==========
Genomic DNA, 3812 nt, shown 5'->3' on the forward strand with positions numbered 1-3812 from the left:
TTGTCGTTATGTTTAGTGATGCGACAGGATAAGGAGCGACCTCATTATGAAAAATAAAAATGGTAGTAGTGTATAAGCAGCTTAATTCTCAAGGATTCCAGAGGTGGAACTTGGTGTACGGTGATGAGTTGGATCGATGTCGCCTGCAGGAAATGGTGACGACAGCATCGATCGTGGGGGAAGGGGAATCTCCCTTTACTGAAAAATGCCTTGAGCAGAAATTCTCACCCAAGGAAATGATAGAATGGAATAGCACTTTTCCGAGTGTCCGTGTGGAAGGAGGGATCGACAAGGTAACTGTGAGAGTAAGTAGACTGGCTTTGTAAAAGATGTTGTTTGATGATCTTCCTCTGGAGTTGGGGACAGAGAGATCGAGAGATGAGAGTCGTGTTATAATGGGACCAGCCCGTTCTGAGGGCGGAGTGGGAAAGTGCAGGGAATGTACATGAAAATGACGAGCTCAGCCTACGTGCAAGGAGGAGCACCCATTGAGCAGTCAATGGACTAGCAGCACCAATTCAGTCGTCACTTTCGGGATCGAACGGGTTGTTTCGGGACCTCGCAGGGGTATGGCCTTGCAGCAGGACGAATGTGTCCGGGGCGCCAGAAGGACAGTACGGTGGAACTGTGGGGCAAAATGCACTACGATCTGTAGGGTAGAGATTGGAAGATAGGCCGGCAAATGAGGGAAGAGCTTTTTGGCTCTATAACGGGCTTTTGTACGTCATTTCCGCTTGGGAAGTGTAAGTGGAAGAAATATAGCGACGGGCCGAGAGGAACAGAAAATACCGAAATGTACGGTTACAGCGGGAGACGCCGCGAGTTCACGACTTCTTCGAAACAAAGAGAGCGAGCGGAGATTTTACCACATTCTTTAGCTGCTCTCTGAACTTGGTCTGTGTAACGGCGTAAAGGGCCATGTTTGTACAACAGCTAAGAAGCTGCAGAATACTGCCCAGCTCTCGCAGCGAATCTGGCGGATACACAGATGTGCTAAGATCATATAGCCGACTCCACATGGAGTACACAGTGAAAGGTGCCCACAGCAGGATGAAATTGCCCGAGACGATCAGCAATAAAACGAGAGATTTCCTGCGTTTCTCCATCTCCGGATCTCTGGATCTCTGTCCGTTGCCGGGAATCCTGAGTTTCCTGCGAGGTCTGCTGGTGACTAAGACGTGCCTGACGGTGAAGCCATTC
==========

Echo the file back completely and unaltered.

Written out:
Genomic DNA, 3812 nt, shown 5'->3' on the forward strand with positions numbered 1-3812 from the left:
TTGTCGTTATGTTTAGTGATGCGACAGGATAAGGAGCGACCTCATTATGAAAAATAAAAATGGTAGTAGTGTATAAGCAGCTTAATTCTCAAGGATTCCAGAGGTGGAACTTGGTGTACGGTGATGAGTTGGATCGATGTCGCCTGCAGGAAATGGTGACGACAGCATCGATCGTGGGGGAAGGGGAATCTCCCTTTACTGAAAAATGCCTTGAGCAGAAATTCTCACCCAAGGAAATGATAGAATGGAATAGCACTTTTCCGAGTGTCCGTGTGGAAGGAGGGATCGACAAGGTAACTGTGAGAGTAAGTAGACTGGCTTTGTAAAAGATGTTGTTTGATGATCTTCCTCTGGAGTTGGGGACAGAGAGATCGAGAGATGAGAGTCGTGTTATAATGGGACCAGCCCGTTCTGAGGGCGGAGTGGGAAAGTGCAGGGAATGTACATGAAAATGACGAGCTCAGCCTACGTGCAAGGAGGAGCACCCATTGAGCAGTCAATGGACTAGCAGCACCAATTCAGTCGTCACTTTCGGGATCGAACGGGTTGTTTCGGGACCTCGCAGGGGTATGGCCTTGCAGCAGGACGAATGTGTCCGGGGCGCCAGAAGGACAGTACGGTGGAACTGTGGGGCAAAATGCACTACGATCTGTAGGGTAGAGATTGGAAGATAGGCCGGCAAATGAGGGAAGAGCTTTTTGGCTCTATAACGGGCTTTTGTACGTCATTTCCGCTTGGGAAGTGTAAGTGGAAGAAATATAGCGACGGGCCGAGAGGAACAGAAAATACCGAAATGTACGGTTACAGCGGGAGACGCCGCGAGTTCACGACTTCTTCGAAACAAAGAGAGCGAGCGGAGATTTTACCACATTCTTTAGCTGCTCTCTGAACTTGGTCTGTGTAACGGCGTAAAGGGCCATGTTTGTACAACAGCTAAGAAGCTGCAGAATACTGCCCAGCTCTCGCAGCGAATCTGGCGGATACACAGATGTGCTAAGATCATATAGCCGACTCCACATGGAGTACACAGTGAAAGGTGCCCACAGCAGGATGAAATTGCCCGAGACGATCAGCAATAAAACGAGAGATTTCCTGCGTTTCTCCATCTCCGGATCTCTGGATCTCTGTCCGTTGCCGGGAATCCTGAGTTTCCTGCGAGGTCTGCTGGTGACTAAGACGTGCCTGACGGTGAAGCCATTC